What to Expect at Upfronts

Ian Derry/FOX

The Hollywood Reporter compares what each network has, what they need and what the ad buyers are whispering. (Plus: The parties!)

Television executives are predicting double-digit increases in ad pricing at the annual upfront presentations, set to kick off May 16 in New York. But a few recent events are causing more than a little uncertainty. The devastation in Japan has taken a bite out of auto advertising, as Japanese carmakers curtail marketing. And the uncertainty surrounding the NFL, which accounts for billions in ad spending each season, is causing the most consternation. Do marketers put those fourth-quarter ad dollars somewhere else, or do they keep the money in reserve in the hope that players and owners reach a deal? Ultimately, of course, the upfront haul comes down to supply and demand. And the irony is that networks can command higher prices while their ratings are falling because marketers need the audience that TV delivers more than ever. "I don't think anybody's disputing increases," says one buyer. But the question is, how high can prices go when the economy is just beginning to recover?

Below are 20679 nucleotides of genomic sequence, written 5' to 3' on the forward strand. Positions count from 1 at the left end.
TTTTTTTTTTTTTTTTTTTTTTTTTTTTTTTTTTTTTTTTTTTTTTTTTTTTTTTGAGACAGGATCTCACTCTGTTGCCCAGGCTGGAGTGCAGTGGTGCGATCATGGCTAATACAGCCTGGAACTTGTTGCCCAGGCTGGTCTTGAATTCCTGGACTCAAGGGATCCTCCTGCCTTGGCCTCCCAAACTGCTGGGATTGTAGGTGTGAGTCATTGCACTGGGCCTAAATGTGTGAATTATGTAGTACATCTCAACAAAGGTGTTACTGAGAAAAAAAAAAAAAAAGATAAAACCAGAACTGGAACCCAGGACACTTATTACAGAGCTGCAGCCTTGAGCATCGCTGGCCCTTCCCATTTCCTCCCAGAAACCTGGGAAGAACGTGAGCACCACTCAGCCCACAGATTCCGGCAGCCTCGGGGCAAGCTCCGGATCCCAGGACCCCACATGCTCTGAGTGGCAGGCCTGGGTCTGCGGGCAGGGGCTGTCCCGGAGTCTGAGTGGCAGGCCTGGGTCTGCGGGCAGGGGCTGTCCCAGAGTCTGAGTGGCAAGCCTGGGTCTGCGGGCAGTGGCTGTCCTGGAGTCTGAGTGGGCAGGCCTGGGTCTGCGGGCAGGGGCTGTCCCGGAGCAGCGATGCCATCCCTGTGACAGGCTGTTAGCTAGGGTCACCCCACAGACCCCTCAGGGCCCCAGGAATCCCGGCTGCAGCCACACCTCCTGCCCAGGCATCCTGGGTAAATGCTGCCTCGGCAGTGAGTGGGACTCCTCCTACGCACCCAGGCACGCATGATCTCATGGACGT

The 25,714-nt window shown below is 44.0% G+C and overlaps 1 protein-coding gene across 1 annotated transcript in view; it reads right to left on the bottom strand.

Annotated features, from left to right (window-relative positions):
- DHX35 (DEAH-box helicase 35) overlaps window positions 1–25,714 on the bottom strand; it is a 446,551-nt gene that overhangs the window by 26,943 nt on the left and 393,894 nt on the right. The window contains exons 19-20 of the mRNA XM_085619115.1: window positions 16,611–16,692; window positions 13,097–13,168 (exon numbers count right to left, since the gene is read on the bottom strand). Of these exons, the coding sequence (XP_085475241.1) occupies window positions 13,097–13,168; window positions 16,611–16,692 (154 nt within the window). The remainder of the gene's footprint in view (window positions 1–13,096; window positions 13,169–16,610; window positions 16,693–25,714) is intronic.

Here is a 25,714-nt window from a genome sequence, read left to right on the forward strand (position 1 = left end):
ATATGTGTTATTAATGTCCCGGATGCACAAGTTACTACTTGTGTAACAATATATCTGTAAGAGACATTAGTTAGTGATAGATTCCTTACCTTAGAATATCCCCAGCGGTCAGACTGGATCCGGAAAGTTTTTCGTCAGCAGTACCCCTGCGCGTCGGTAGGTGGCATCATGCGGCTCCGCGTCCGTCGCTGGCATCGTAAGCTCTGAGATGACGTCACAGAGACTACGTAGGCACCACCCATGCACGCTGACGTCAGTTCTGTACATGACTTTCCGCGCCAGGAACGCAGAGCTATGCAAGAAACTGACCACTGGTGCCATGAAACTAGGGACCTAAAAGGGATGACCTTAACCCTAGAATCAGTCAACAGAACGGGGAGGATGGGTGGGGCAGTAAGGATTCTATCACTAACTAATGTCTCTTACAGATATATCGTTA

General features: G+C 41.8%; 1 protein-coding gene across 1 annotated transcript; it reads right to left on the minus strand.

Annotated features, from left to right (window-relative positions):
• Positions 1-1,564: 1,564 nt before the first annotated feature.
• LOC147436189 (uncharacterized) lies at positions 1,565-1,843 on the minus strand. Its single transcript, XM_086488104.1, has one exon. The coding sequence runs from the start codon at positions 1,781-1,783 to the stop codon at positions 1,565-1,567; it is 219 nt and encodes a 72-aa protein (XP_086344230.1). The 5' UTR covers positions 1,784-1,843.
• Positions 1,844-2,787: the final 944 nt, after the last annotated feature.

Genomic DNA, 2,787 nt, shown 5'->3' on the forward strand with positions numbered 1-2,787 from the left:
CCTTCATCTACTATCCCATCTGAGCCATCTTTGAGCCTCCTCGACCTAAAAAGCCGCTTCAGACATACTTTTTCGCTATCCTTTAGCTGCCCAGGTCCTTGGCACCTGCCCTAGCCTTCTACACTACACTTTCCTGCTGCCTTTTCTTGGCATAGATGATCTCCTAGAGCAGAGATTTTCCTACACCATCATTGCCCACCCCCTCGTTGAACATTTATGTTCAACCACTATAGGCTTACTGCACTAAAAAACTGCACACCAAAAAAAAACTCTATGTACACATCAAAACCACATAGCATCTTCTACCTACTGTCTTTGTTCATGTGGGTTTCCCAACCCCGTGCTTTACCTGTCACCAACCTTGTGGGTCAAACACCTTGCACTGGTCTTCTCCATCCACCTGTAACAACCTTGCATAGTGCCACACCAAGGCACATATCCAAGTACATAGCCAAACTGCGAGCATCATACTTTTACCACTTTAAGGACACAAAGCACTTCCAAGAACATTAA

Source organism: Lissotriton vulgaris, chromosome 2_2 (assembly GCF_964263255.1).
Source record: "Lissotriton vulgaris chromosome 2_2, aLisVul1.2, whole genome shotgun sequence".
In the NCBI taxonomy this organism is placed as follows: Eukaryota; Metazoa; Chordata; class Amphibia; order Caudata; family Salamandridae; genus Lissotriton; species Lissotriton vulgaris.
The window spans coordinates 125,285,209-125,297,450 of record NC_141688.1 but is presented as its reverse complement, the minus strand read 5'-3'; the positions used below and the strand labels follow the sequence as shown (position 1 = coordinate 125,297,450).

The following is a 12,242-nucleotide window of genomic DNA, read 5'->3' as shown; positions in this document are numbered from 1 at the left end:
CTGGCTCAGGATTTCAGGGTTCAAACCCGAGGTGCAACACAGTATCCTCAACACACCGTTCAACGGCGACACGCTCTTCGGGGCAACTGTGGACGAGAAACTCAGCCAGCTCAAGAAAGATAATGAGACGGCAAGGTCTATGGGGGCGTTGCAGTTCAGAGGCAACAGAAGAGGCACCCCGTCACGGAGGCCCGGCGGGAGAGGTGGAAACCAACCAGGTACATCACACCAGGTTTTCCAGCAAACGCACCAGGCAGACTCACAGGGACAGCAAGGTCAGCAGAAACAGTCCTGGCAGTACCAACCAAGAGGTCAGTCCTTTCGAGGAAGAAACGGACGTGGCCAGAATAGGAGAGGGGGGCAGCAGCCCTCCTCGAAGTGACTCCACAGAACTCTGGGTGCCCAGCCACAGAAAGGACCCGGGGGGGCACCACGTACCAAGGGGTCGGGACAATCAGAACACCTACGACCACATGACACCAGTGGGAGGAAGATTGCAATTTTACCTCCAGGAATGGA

May 17 | 4 P.M. | Avery Fisher Hall

What to Expect Despite new leadership, ABC will again trot out Jimmy Kimmel to steal the show with his biting commentary. The cast of Modern Family is among the talent expected to journey east for (another) meet and greet. But don't expect first-timer Paul Lee to dance with the stars the way his predecessor Steve McPherson once did.